why I write

“What you have as heritage, Take now as task; For thus you make it your own.” Jaroslav Pelikan introduced me to those words penned by Goethe. Embracing my heritage is often a difficult endeavor. Emotional baggage, past hurts, and a incredulous attitude toward all that has come before brought me to the depths of despair  few years ago. Having grown up within the fold of Missouri Synod Lutheranism, the relationship was not always easy. Doctrines meant to comfort were wielded like weapons. Promises meant to soothe were yokes too heavy to bear. Rather than run from the abuses and misuses that I’ve witnessed and experienced, I choose to embrace the heritage for all it’s worth: good and bad, beauty and pain, perfection and flaw, strength and weakness.  After all, the Church is the family that raised me in the faith. It was at her font I was born and it is from her table I eat. The faith that is my own was gifted to me by those who walked before. It is her faith, the faith of the Church, that I carry today; a faith of the past, lived out in the present, for the sake of the future.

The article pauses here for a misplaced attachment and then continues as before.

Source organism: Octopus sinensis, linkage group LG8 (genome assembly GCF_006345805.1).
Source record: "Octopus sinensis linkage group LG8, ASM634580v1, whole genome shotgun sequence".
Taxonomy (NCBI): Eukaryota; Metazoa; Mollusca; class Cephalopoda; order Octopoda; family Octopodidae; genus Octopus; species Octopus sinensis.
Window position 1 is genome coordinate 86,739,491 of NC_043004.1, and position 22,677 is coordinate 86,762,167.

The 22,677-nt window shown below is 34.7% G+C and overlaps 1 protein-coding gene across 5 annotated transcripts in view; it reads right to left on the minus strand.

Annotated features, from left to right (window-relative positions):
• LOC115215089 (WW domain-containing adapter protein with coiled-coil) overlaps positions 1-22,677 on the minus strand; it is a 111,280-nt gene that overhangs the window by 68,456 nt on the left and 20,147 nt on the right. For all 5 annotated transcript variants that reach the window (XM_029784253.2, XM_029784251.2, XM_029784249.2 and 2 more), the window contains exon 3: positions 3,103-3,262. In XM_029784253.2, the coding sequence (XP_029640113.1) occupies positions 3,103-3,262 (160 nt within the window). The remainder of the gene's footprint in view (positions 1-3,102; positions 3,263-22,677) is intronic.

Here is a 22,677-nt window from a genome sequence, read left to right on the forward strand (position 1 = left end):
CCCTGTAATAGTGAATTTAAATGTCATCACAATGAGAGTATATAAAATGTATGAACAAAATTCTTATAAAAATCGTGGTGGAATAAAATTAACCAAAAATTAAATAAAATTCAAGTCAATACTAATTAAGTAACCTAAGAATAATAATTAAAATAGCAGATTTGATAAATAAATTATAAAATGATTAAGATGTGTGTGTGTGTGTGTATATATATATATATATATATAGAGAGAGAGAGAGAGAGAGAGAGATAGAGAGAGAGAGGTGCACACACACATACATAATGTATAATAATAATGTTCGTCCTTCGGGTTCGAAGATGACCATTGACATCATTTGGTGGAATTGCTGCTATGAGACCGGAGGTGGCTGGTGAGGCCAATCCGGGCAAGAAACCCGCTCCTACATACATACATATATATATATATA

That is why I write. To sort things out. To embrace what Pelikan called the “living faith of the dead” rather than the “dead faith of the living.” To put on the table my faults, fears, inadequacies, thoughts, feelings, perceptions, ideas, actions, and anything else that makes me who I am. And I put them out there knowing I’m not the only one,  hoping to engage with others who are, like me, embracing the heritage that is their own. In that vein I leave you with the words of Jaroslav Pelikan from The Vindication of Tradition (New Haven, CT: Yale University Press, 1984, 81-81).

“By including the dead in the circle of discourse, we enrich the quality of the conversation. Of course we do not listen only to the dead, nor are we a tape recording of the tradition. That really would be the dead faith of the living, not the living faith of the dead. But we do acquire the “insight” for which Emerson was pleading when we learn to interact creatively with the “tradition” which he was denouncing. An older contemporary of Emerson’s, whom Emerson rightly regarded as the wisest and most universal mind of the century… Johan Wolfgang von Goethe, saw it all more deeply and said it all more clearly: What you have as heritage, Take now as task; For thus you make it your own.”

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